What is Microsoft Active Directory and Why is it Useful?
Keeping track of everything on the same network for a business is a time-consuming task. As your business grows with staff and computers, it becomes difficult to manage login information for each user. Even on small systems, users tend to have difficulty finding network files, sharing printers, etc. With medium and large business, it is essential to have an organized system directory. This is where Microsoft's Active Directory is king.
This article will explain why Active Directory it's essential for business, how it works, and Active Directory's technical features.
3 Reasons Why Active Directory is Important for Business
#1 Personal Administration for all Users and Groups:
Active Directory helps you maintain your company’s users, computers and more. IT admin uses AD to organize your business’s complete hierarchy from which computers belong to which network, to what your outline picture looks like or which users have admittance to the storage room.
#2 Simplifies Security
There is only one place to track users and computers for your entire organization. When a user of your company logs on to their computers, the Active Directory server authenticates those devices, and then allows or denies their log on to that computer. There is also the flexibility to assign different users as members of different groups and allows them the rights to access specific network drives or folders.
#3 Software Deployment
In large environments, Active Directory can displace the requirement to install software on every machine manually. Active Directory can use Group Policy to launch out new software automatically and upgrade packages, to all devices in your business. It is a process that decreases administration time drastically.
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How does it work exactly?
Active Directory is a feature that comes built-in to all Windows server class operating systems, but is disabled by default. Usually it is good practice to have a server whose purpose is dedicated to managing an active directory domain. These servers are known as Domain Controllers or DC’s for short. If your company doesn’t have the resources to have a dedicated domain controller, it is still possible to run active directory, however it is better practice to have a dedicated DC.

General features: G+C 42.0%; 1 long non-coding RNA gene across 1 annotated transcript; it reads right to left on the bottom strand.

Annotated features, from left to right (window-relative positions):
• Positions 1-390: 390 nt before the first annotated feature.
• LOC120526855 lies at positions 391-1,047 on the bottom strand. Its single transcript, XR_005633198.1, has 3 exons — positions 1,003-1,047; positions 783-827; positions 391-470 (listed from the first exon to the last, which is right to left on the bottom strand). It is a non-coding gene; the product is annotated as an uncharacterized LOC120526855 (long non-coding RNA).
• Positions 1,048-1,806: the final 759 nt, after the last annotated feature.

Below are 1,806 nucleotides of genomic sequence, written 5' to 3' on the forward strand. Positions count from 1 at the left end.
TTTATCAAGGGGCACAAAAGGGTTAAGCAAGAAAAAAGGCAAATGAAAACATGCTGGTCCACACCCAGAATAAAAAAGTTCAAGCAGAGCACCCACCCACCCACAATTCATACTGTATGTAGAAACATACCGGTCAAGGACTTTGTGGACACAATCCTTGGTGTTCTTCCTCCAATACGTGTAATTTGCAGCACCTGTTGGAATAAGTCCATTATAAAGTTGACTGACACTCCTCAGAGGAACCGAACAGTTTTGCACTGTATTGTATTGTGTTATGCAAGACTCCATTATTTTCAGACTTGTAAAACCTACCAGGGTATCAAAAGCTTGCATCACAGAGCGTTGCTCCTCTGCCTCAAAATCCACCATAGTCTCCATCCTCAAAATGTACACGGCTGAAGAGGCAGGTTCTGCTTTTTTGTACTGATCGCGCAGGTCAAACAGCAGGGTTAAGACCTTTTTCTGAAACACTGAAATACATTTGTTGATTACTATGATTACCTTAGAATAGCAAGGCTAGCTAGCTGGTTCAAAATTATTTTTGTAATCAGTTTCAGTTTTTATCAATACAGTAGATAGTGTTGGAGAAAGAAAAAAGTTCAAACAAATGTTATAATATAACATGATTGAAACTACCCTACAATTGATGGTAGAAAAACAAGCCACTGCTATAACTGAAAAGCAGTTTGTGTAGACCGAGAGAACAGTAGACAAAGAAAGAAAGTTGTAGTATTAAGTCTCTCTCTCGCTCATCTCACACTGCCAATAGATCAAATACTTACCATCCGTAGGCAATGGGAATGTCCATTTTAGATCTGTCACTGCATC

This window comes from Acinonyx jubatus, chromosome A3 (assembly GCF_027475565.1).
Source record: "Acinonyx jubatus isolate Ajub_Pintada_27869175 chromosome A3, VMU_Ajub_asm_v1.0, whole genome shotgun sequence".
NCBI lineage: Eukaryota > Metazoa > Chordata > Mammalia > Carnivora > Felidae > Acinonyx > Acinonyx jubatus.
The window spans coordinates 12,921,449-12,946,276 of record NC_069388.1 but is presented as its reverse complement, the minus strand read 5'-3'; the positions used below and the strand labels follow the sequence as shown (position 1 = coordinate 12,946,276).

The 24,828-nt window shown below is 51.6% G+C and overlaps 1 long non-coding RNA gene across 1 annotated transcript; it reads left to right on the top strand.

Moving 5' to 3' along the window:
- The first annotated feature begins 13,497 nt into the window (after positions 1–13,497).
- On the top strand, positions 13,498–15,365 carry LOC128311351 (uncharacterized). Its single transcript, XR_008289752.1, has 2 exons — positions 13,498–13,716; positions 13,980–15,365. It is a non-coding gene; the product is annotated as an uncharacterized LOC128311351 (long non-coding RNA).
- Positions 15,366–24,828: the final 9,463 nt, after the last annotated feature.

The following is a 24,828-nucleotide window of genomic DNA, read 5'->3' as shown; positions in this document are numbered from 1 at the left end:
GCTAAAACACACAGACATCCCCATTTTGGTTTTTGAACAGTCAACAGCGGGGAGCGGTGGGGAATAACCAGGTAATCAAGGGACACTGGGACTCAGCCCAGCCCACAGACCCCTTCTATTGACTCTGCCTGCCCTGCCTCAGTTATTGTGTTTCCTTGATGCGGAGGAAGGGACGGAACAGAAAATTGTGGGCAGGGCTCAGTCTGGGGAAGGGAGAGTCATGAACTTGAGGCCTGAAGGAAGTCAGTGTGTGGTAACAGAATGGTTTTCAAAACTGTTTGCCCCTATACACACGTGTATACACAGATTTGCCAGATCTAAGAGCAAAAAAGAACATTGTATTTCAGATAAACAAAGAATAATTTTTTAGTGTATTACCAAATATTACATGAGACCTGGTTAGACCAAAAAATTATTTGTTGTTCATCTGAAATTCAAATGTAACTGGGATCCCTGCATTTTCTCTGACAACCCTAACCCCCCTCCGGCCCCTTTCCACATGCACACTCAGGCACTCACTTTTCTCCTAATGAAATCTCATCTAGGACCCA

Once there is a domain controller server established on a network, workstation clients as well as other windows servers can be joined to this domain. To join a computer to a domain, you must have a username with credentials that has administrative permissions. After a computer is joined to a domain, it must be rebooted to reflect these changes. After reboot, users that are members of this domain can now log in under the “organization\username” nomenclature. Then, after a user logs in, they can have network drives or shared printers automatically mapped with Active Directory login scripts.
Not only does Active Directory simplify networking from a management perspective, but it also allows any user with credentials to log in to any computer that is joined to that domain. Thankfully, this is not a security vulnerability because that user will only have access to specifically their user data (unless that user is also a domain administrator). This open yet secured type of networking allows for flexibility if at times certain computers are unavailable while others are.
A More Technical Side of Active Directory
Active Directory is a connection between “objects” and “values.” It uses LDAP (Lightweight Directory Access Protocol) versions 2 and version 3, Microsoft's version of Kerberos (a platform for authenticating users), and DNS (Domain Name Servers)
Having an active directory also gives you an internal DNS server, which allows you to do some interesting things.
What exactly is DNS?
DNS is very similar to an internet phone book. DNS maintains a directory of domain names and translates them to Internet Protocol (IP) addresses. When you type in the URL of a website, that request to go to that website has to be translated into an IP address. This DNS lookup is usually executed with an external DNS server. However if you have an internal DNS server, you can create entries that serve as pointers to specific places. For example, you could add what is called an “A Record” for your printer at “printer.yourdomain.local” that ties a memorable name to an IP address. Now you can get to the printer with a name rather than by IP address.
Most devices on a network already have a hostname; however those hostnames may not be all that memorable. With having an internal DNS server, you also have a running tally of when each computer hostname was last seen on your network. This can help coincide with DHCP to give you a better picture of what devices are out there on your network.
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As you can see, Active Directory is a fantastic platform to streamline your office network. It is extremely effective for individual and group administration, local and online security, and software deployment.